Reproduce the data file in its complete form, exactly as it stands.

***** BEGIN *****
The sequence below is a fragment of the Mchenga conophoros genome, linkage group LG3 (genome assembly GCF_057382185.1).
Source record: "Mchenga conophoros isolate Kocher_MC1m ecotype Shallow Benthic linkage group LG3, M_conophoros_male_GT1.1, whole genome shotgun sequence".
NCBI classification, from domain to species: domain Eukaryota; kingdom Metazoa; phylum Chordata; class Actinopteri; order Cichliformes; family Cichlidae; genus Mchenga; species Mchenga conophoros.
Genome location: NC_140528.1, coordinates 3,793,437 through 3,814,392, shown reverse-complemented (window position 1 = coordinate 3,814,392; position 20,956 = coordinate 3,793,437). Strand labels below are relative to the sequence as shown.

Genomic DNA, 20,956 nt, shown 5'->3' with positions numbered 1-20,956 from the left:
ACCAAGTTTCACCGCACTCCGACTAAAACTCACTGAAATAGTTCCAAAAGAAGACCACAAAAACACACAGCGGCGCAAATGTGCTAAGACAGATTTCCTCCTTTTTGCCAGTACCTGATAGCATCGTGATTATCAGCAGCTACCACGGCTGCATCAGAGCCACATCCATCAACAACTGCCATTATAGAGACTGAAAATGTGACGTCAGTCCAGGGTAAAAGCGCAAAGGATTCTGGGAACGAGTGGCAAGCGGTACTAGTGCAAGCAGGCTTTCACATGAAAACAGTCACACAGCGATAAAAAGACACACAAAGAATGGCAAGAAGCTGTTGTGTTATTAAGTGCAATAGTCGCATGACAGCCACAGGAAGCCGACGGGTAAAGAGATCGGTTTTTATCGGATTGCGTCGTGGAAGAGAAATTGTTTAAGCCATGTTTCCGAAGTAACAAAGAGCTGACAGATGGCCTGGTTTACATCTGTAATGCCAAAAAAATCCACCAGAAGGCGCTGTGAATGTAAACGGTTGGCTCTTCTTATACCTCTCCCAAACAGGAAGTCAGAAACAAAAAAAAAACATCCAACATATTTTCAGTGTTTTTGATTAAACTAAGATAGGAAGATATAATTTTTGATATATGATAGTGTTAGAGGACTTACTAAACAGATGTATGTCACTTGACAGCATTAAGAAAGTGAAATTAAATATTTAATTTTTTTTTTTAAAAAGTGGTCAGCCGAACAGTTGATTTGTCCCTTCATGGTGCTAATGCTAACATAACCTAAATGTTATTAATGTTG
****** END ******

The sequence below is a fragment of the Mchenga conophoros genome, linkage group LG3 (genome assembly GCF_057382185.1).
Source record: "Mchenga conophoros isolate Kocher_MC1m ecotype Shallow Benthic linkage group LG3, M_conophoros_male_GT1.1, whole genome shotgun sequence".
NCBI classification, from domain to species: domain Eukaryota; kingdom Metazoa; phylum Chordata; class Actinopteri; order Cichliformes; family Cichlidae; genus Mchenga; species Mchenga conophoros.
Genome location: NC_140528.1, coordinates 3,793,437 through 3,814,392, shown reverse-complemented (window position 1 = coordinate 3,814,392; position 20,956 = coordinate 3,793,437). Strand labels below are relative to the sequence as shown.

Genomic DNA, 20,956 nt, shown 5'->3' with positions numbered 1-20,956 from the left:
ACCAAGTTTCACCGCACTCCGACTAAAACTCACTGAAATAGTTCCAAAAGAAGACCACAAAAACACACAGCGGCGCAAATGTGCTAAGACAGATTTCCTCCTTTTTGCCAGTACCTGATAGCATCGTGATTATCAGCAGCTACCACGGCTGCATCAGAGCCACATCCATCAACAACTGCCATTATAGAGACTGAAAATGTGACGTCAGTCCAGGGTAAAAGCGCAAAGGATTCTGGGAACGAGTGGCAAGCGGTACTAGTGCAAGCAGGCTTTCACATGAAAACAGTCACACAGCGATAAAAAGACACACAAAGAATGGCAAGAAGCTGTTGTGTTATTAAGTGCAATAGTCGCATGACAGCCACAGGAAGCCGACGGGTAAAGAGATCGGTTTTTATCGGATTGCGTCGTGGAAGAGAAATTGTTTAAGCCATGTTTCCGAAGTAACAAAGAGCTGACAGATGGCCTGGTTTACATCTGTAATGCCAAAAAAATCCACCAGAAGGCGCTGTGAATGTAAACGGTTGGCTCTTCTTATACCTCTCCCAAACAGGAAGTCAGAAACAAAAAAAAAACATCCAACATATTTTCAGTGTTTTTGATTAAACTAAGATAGGAAGATATAATTTTTGATATATGATAGTGTTAGAGGACTTACTAAACAGATGTATGTCACTTGACAGCATTAAGAAAGTGAAATTAAATATTTAATTTTTTTTTTTAAAAAGTGGTCAGCCGAACAGTTGATTTGTCCCTTCATGGTGCTAATGCTAACATAACCTAAATGTTATTAATGTTG